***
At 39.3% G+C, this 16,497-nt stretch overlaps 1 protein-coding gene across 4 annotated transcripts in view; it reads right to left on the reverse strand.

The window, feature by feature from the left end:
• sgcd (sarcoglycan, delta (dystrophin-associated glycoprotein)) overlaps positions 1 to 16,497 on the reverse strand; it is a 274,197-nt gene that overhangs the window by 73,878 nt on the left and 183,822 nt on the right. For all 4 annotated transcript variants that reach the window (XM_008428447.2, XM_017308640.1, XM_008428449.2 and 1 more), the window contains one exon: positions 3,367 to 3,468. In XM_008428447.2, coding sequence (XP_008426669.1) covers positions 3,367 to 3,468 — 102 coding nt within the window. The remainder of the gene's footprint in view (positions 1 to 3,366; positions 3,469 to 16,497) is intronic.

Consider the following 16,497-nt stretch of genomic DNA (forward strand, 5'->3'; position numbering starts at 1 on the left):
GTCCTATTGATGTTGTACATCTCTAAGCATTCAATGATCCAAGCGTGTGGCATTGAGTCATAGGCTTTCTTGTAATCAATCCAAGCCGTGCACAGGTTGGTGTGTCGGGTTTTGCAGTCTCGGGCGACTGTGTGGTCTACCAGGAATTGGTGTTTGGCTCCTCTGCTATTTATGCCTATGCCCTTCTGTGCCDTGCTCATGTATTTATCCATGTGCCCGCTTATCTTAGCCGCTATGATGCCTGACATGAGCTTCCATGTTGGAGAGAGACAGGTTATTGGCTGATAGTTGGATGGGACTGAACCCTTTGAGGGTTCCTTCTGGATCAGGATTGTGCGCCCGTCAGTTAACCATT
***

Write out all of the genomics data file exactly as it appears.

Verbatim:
At 39.3% G+C, this 16,497-nt stretch overlaps 1 protein-coding gene across 4 annotated transcripts in view; it reads right to left on the reverse strand.

The window, feature by feature from the left end:
• sgcd (sarcoglycan, delta (dystrophin-associated glycoprotein)) overlaps positions 1 to 16,497 on the reverse strand; it is a 274,197-nt gene that overhangs the window by 73,878 nt on the left and 183,822 nt on the right. For all 4 annotated transcript variants that reach the window (XM_008428447.2, XM_017308640.1, XM_008428449.2 and 1 more), the window contains one exon: positions 3,367 to 3,468. In XM_008428447.2, coding sequence (XP_008426669.1) covers positions 3,367 to 3,468 — 102 coding nt within the window. The remainder of the gene's footprint in view (positions 1 to 3,366; positions 3,469 to 16,497) is intronic.

Consider the following 16,497-nt stretch of genomic DNA (forward strand, 5'->3'; position numbering starts at 1 on the left):
GTCCTATTGATGTTGTACATCTCTAAGCATTCAATGATCCAAGCGTGTGGCATTGAGTCATAGGCTTTCTTGTAATCAATCCAAGCCGTGCACAGGTTGGTGTGTCGGGTTTTGCAGTCTCGGGCGACTGTGTGGTCTACCAGGAATTGGTGTTTGGCTCCTCTGCTATTTATGCCTATGCCCTTCTGTGCCDTGCTCATGTATTTATCCATGTGCCCGCTTATCTTAGCCGCTATGATGCCTGACATGAGCTTCCATGTTGGAGAGAGACAGGTTATTGGCTGATAGTTGGATGGGACTGAACCCTTTGAGGGTTCCTTCTGGATCAGGATTGTGCGCCCGTCAGTTAACCATT